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If You've Been Pregnant, You May Suffer From This Condition

Updated: Aug 30, 2022

Pregnancy is a wonderful thing. A woman is bringing new life into the world! But it's not easy on the body. After all, a little human growing up to 8 or 10 pounds is in the womb. A person's body needs to change to accommodate this. As the uterus expands to accommodate the baby, the abdominal muscles stretch and sometimes separate.

The separation of the abdominal muscles, or abs, is a condition called diastasis rectus abdominis (DRA) or "diastasis recti". More severe cases of diastasis recti can see the internal organs (but mostly the intestines) to poke through the opening. This obviously isn't an appealing thought, but according to the British Journal of Sports Medicine, about 60% of pregnant women will experience diastasis recti with pregnancy. The more pregnancies a woman has, the higher the risk.

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And, while pregnancy is the most common cause of diastasis recti, there are other causes as well. Rapid or frequent changes in weight, advanced age, swelling of the abdomen (as from cirrhosis or abdominal cancer), and abdominal aortic aneurysms are all potential causes. The condition can occur in both men and women.

Why is it important to treat diastasis recti?

It's common knowledge that your abdominal muscles, including the rectus abdominis, transverse abdominals, and obliques, are called the "core" or "core muscles." The core supports posture, helps control movement, and protects the internal organs. The core also supports the internal organs and pelvic to prevent urinary incontinence and pelvic prolapse.

What does diastasis recti feel like?

Generally, separated abdominal muscles do not cause pain, but do cause dysfunction in the body. Symptoms of DRA include:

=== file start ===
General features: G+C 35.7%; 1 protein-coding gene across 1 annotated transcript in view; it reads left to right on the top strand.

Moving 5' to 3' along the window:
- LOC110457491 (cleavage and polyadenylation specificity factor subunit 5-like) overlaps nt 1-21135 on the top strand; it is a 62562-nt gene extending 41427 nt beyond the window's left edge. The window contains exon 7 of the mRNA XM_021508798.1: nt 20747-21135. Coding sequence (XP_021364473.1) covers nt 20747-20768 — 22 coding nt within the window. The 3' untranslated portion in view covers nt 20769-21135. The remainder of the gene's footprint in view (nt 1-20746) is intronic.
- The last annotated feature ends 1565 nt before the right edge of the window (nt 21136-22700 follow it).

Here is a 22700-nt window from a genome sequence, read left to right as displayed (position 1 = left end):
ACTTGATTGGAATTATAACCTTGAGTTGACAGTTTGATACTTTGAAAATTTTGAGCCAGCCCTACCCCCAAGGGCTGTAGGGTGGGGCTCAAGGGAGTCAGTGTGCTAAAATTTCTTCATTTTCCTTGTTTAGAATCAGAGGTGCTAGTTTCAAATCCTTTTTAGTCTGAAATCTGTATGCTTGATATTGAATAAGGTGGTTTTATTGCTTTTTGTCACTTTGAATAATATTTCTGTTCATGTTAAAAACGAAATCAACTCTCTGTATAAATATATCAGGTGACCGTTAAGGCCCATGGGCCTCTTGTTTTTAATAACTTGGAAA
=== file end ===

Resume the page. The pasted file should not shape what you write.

• weakness in the midsection (which may present as low back, hip, or pelvic pain)

  • A pouch or bulge in the stomach

  • Pelvic floor muscle dysfunctions

  • Urinary or bowel problems (incontinence, leakage, constipation, etc)

  • Poor posture

  • A visible gap between the rectus abdominis muscles (some people can even feel the separation when in certain positions, and can measure the separation in finger widths)

The good news is that for about half the women who suffer from diastasis recti, the condition will correct itself within a year post-partum. But for the other 50%, there are treatment options! And whether for physical reasons or aesthetic reasons, women are justified in their concerns about their changing body.

What does treatment look like?

Exercise is the first treatment option to try. A pelvic floor physical therapist will guide you through a safe and effective plan of care, teaching you what exercises to do and which to avoid (at least early on; your plan of care should change as you heal!).

Sometimes taping or bracing will be recommended for external support of the muscles. It is not recommended for every patient to get a back brace as braces can actually lead to weakened muscles, since they don't have to work by themselves.

To support strong muscles, postural training imperative. This will involve activating core muscles and pelvic floor without overusing the rectus abdominus muscle. As well, stretching plays a big role in postural control. Balance of muscles is also incredibly important: where some muscles become weak during pregnancy or with disuse, other muscles may become tight and overactive. A physical therapist will help restore balance.

Whether on your own or with a physical therapist, give the condition time to heal. Unfortunately, diastasis recti does not have a quick fix. The body can only heal so quickly, and results are gradual.

However, if the condition is severe, or does not seem to be improving to your satisfaction, surgery can be an option. The surgery is called an abdominoplasty, or 'tummy tuck'. This isn't a one-size-fits-all operation, though. Depending on the severity of the diastasis recti, the surgery could be done with a small incision along the bikini line, or could involve the muscle tightening, the removal of some skin, and relocation of the belly button. Ultimately, it depends on the individual anatomy. Recovery can take up to a year, with restricted movement for the first week, then lifting and core exercises restricted for another five to six weeks. It takes longer for the swelling to subside and the scars to fade, about six months to a year.

If you or a loved one is in pain, we'd love to help. Call us at FlexPlus Physical Therapy & Balance Centers at 508-650-0060 to set up an initial evaluation. Not sure if physical therapy is right for you? Ask us for a FREE consultation! At FlexPlus, we're With You Every Step of the Way.

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